As you change these different linetypes, scales, and variables around, you may need to run the REA (Regen All) command or use our Reload All Linetypes (REAL) tool to see your changes take hold.







The PSLTSCALE variable only has two settings: 0 (off) or 1 (on).


PSLTSCALE Set to 0 (Off)

When PSLTSCALE is set to 0, the linetype scale of your Model Space geometry will not be affected by the scale factor of your viewport.


Keep in mind that if you have multiple scaled viewports in one drawing, setting PSLTSCALE to 0 will result in an inconsistency in linetype scales.


PSLTSCALE set to 0




LTSCALE 1 inch = 10 feet


LTSCALE eighth inch = 1 foot


LTSCALE quarter inch = 1 foot

Keep in mind that as you change these different linetypes, scales, and variables around, you may need to run the REA (Regen All) command or use our Reload All Linetypes (REAL) tool to see your changes take hold.





PSLTSCALE Set to 1 (On)

When PSLTSCALE is set to 1, the linetype scale of your Model Space geometry will be scaled to match the viewport scale factor.


You should only set PSLTSCALE to 1 if you also plan to keep LTSCALE set to 1. Otherwise, you won't see the linetypes properly.








PSLTSCALE, eighth inch = 1 foot
PLTSCALE, 1 inch = 10 feet


PSLTSCALE, quarter inch = 1 foot

Keep in mind that as you change these different linetypes, scales, and variables around, you may need to run the REA (Regen All) command or use our Reload All Linetypes (REAL) tool to see your changes take hold.






MSLTSCALE only has two settings: 0 (off) and 1 (on).


When MSLTSCALE is set to 0 (off), the linetype scale will ignore any Annotation Scale set to the drawing (from Model Space). This is our recommended setting if you are not familiar with Annotative Scaling.


When MSLTSCALE is set to 1 (on), the linetype scales will take on the properties of any Annotation Scale set to the drawing (from Model Space).

Note that an MSLTSCALE setting of 1 requires that LTSCALE also be set to 1. Otherwise, it will further jumble your linetypes.

Keep in mind that as you change these different linetypes, scales, and variables around, you may need to run the REA (Regen All) command or use our Reload All Linetypes (REAL) tool to see your changes take hold.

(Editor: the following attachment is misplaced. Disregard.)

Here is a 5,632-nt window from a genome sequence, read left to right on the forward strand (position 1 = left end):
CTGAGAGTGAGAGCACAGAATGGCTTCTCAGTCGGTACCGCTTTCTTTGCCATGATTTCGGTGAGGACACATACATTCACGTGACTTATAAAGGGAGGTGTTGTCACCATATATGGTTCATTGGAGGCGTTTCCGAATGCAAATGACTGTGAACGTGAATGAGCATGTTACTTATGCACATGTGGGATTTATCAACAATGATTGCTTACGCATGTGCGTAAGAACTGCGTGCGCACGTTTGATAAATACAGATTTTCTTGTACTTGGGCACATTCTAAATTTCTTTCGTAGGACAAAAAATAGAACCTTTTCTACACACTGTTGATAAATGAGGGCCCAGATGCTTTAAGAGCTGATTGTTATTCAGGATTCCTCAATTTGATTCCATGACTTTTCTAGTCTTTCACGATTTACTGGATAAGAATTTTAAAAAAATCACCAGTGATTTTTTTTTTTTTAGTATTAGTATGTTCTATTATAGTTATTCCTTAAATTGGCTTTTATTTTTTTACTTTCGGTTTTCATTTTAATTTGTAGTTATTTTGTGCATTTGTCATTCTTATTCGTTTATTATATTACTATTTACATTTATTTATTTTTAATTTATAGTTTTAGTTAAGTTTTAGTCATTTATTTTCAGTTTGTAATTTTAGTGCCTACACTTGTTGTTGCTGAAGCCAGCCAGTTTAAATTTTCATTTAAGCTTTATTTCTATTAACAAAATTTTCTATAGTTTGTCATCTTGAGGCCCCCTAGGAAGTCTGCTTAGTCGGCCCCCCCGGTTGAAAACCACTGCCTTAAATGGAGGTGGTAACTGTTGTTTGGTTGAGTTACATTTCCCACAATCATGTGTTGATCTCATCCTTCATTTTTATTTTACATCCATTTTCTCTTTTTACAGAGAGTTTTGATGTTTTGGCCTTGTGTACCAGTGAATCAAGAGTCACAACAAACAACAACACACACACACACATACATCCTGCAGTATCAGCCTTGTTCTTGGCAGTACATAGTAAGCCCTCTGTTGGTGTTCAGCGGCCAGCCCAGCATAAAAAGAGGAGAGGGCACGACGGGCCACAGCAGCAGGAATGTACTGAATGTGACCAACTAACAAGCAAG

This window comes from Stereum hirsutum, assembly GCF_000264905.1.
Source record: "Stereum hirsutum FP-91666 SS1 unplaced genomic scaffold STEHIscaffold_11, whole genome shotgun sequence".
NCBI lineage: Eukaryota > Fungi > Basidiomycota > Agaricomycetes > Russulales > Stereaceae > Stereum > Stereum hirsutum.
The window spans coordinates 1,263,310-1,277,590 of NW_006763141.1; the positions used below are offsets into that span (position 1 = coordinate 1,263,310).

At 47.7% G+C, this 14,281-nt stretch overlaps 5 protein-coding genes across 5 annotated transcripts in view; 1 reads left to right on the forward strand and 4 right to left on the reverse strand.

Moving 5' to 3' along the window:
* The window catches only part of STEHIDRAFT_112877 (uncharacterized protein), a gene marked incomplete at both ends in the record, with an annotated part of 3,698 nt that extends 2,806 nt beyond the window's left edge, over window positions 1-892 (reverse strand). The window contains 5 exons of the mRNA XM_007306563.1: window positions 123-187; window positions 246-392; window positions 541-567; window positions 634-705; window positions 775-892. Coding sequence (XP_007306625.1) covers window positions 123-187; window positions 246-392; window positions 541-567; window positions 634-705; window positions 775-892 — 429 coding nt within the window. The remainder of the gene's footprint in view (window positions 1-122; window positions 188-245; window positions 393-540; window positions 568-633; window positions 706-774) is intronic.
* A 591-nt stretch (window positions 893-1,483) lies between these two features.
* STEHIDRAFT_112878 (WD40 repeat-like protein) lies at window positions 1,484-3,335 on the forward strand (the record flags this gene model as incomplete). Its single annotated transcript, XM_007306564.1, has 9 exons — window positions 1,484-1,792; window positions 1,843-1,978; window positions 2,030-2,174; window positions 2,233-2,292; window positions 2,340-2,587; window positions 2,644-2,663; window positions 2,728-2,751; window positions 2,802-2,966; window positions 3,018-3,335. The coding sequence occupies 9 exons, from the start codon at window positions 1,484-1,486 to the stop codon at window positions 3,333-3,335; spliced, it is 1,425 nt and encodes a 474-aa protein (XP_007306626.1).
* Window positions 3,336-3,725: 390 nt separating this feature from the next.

We recommend having the following settings in your drawing template:


  • LTSCALE = 1: Our Scale tool tool will adjust this setting as needed when you run it in Model Space. Layout sheets should be kept in separate drawings to keep PSLTSCALE set to 1 in Paper Space.


  • PSLTSCALE = 1: However, if you plan to use this template as the one drawing for layouts and working drawing, set PSLTSCALE to 0. Remember: Each layout has its own PSLTSCALE.


  • MSLTSCALE = 0: Annotation Scale is variable as needed. You can leave this setting as 1:1 if you’re not using Annotation Scale. If you plan on using Annotation Scale and you want the linetypes to reflect appropriately in Model Space, set MSLTSCALE to 1.

If you're working in an irrigation plan, placing irrigation equipment or pipe will set MSLTSCALE to 0 automatically, which will allow the linetypes to scale correctly. If you need MSLTSCALE set to 1, you'll need to do so after you've completed the design.

Keep in mind that as you change these different linetypes, scales, and variables around, you may need to run the REA (Regen All) command or use our Reload All Linetypes (REAL) tool to see your changes take hold.

Setup Methods for Displaying Your Linetypes Correctly in Model and Paper Space

What should you do if you run into this LTSCALE issue when navigating between Model and Paper Space? Here are two possible setup methods:



Method 1 (recommended): Xref Your Drawing Into a Separate Sheet File

The simplest solution is to Xref your original drawing into a new DWG file, which will then serve as your sheet file.